How to Keep Media Groups Viable in Nigeria’s Competitive Business Terrain – PREMIUM TIMES Boss


PREMIUM TIMES Editor-in-Chief Musikilu Mojeed told reporters on Thursday how to support media companies.

Mr. Mojeed spoke to 20 pioneer beneficiaries of the MTN Media Innovation Program (MIP) who are currently undergoing training at the School of Media and Communication (SMC), Pan-Atlantic University (PAU)Lagos.

The six-month program funded by MTN Nigeria would equip fellows with required knowledge in storytelling, principles of entrepreneurship and management, 5G and blockchain technology, business and media ethics, strategic planning skills, among others.

Speaking on the theme “Revenue streams for modern media”, multi-award-winning investigative journalist Mr Mojeed said that running a viable media outlet would require “multiple streams of revenue”.

He noted that “quality content is key to the survival” of media houses, adding that “journalists must refrain from the ‘brown envelope'” – a culture of financial gratification popular among journalists in Nigeria. .

Citing the case of PREMIUM TIMES, Nigeria’s leading online investigative media, Mr. Mojeed highlighted the ethical values ​​of credibility, diligence, fairness and consistency, among the reasons to stay afloat in the industry. competitive media in Nigeria.

“We need to have multiple streams of income; publicity alone cannot save us from the executioner,” he told the fellows, who are training in entrepreneurial skills at university.

The media manager listed sources of revenue to include: partnerships, book publishing, innovative advertising, training, donations and special publications, among others.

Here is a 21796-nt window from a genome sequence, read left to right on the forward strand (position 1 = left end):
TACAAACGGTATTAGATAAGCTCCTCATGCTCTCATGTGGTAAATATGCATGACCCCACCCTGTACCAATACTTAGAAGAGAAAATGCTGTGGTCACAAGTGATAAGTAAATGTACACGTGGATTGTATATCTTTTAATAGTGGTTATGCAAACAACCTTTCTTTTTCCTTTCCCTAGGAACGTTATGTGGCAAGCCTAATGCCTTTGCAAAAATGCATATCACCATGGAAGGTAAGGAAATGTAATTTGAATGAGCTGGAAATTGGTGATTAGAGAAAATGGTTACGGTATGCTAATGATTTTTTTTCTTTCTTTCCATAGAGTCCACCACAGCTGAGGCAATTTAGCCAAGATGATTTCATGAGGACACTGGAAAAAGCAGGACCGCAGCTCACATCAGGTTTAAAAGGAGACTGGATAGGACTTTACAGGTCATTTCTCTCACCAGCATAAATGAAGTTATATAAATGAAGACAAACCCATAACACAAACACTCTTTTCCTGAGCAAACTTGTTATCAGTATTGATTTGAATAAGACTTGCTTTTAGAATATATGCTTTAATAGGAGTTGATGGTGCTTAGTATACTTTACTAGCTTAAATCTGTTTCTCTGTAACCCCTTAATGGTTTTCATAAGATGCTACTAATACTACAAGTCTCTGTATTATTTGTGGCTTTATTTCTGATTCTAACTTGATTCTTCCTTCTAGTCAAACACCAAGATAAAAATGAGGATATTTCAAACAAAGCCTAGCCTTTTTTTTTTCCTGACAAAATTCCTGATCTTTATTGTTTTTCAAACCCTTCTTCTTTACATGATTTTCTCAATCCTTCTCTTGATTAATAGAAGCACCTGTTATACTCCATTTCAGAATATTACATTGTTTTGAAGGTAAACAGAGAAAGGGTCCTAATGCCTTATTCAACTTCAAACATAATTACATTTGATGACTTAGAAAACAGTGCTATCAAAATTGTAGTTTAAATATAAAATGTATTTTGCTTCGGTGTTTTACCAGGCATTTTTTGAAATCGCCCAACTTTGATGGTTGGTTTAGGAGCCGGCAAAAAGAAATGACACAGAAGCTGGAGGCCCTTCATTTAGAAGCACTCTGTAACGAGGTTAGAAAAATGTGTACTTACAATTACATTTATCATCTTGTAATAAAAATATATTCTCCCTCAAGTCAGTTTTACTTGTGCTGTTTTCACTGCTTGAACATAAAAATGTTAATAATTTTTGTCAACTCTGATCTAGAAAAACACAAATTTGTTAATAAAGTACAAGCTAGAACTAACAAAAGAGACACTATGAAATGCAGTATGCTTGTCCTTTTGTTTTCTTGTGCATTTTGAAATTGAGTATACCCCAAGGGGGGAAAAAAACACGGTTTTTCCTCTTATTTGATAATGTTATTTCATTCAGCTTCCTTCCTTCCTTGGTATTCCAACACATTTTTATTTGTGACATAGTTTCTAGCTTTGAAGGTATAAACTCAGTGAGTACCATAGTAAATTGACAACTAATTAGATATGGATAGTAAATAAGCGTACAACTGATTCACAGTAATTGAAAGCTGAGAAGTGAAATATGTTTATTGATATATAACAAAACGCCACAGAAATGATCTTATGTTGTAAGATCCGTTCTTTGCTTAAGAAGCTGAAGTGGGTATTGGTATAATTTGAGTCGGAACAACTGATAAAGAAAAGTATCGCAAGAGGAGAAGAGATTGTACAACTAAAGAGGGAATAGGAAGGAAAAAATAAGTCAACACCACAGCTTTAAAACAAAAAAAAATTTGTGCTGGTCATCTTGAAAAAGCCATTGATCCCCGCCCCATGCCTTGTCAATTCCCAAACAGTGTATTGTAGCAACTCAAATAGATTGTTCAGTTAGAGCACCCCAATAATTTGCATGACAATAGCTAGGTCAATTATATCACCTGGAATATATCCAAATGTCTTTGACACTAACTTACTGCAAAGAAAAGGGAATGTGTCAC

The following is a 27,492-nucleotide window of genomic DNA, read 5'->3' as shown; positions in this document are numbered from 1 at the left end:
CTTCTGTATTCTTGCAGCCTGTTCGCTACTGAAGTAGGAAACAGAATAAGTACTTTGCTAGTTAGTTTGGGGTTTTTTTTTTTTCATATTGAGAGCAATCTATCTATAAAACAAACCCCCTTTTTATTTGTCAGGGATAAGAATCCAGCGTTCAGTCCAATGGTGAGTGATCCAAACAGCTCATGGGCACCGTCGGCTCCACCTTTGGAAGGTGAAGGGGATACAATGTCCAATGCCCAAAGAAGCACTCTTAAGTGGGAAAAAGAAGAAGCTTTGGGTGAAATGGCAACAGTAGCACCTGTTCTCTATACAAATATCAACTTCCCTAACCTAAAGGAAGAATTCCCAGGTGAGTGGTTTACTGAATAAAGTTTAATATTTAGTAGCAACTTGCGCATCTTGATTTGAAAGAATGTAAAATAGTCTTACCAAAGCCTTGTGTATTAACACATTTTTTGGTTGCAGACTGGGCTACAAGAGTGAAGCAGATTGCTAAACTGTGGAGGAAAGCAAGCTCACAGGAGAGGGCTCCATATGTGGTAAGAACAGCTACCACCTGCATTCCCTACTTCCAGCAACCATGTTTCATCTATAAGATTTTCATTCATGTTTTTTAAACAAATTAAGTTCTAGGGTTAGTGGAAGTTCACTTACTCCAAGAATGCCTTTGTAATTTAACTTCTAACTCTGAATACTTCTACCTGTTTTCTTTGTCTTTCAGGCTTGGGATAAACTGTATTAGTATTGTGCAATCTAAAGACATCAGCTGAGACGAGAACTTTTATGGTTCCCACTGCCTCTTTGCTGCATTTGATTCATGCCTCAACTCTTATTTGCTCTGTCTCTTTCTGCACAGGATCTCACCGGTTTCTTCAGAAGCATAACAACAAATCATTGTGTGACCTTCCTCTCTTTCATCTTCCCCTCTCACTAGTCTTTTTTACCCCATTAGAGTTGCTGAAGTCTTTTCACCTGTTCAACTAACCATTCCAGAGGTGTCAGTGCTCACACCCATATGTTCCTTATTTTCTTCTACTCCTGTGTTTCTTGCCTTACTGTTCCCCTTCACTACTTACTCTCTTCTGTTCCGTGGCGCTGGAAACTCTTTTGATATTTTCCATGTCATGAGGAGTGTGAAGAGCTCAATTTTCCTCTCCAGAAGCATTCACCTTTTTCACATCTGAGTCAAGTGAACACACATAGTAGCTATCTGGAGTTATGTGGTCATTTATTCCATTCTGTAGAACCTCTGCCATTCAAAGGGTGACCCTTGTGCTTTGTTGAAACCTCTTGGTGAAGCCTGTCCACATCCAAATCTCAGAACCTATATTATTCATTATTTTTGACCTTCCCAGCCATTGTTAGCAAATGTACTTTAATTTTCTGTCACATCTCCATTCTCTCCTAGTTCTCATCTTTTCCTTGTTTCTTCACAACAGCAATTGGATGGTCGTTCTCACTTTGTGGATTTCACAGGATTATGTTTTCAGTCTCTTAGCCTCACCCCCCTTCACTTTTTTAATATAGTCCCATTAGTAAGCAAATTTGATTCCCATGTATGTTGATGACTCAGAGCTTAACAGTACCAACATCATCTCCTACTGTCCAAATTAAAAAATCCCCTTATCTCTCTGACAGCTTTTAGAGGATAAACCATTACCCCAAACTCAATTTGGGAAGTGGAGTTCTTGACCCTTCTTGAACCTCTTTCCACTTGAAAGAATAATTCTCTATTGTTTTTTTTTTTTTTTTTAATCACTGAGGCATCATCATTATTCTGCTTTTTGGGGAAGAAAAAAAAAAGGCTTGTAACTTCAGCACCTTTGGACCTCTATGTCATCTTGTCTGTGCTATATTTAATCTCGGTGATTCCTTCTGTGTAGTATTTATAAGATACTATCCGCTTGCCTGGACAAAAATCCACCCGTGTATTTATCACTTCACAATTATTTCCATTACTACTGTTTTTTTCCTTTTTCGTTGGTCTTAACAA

“You need to diversify your sources of income because if you continue to depend on traditional advertising, your journalism will be diluted,” Mr. Mojeed advised the cohort.

He explained that “good journalism is expensive”, saying that the collaborative efforts of journalists in Nigeria’s newsrooms would give rise to accountability journalism.

“The only way for media houses to survive is to innovate,” Mr. Mojeed warned fellows who sought information on media sustainability.

A colleague, Abidemi Dairo of Channels Television suggested the use of short codes as a means of encouraging Nigerian media audiences to donate to improve good journalism.

About the program

PREMIUM TIMES had reported that in-person sessions for the fellowship began on May 23, 2022 and would continue until December 10, 2022.

As part of the program, fellows will also travel to South Africa to study the media sector, Pan-Africanism and the role of development media as part of a program with the University of the Witwatersrand, one of the main African universities in media training.

Additionally, the cohort will perform hands-on group projects that will be presented at the end of the program; where an outstanding storyteller will receive a grant to participate in and cover the MTN Foundation’s key initiative, “What can we do together?” »

According to the organizers, upon completion of the training, fellows will also have access to professional resources and mentoring from the university’s faculty.

The UPA celebrates its 20th anniversary

Meanwhile, the Panatlantic University held a press briefing on Wednesday as part of activities commemorating its 20th anniversary.

The institution’s Vice Chancellor, Enase Okonedo, a professor, spoke about the evolution of the university which, she noted, started with a school but now has six main units and a museum.

Professor Enase Okonedo (middle) surrounded by University management staff.

Ms Okonedo described the School of Science and Technology as the latest addition to the university.

“PAU has a strong Christian identity. The truths shared by the Pan-Atlantic University as an institution are not only common to Christianity, but to other religions,” she said.

She added that the university has a strong pluralism and aims to approach the education of students “in freedom and freedom”.

“The goal of education at the Panatlantic University is the complete formation of the human person. The University aims to produce professionally competent, creative and enterprising individuals who are zealous for the common good and capable of making free and morally just decisions and who thus act as positive agents of change in the service of society,” explained the vice-chancellor.


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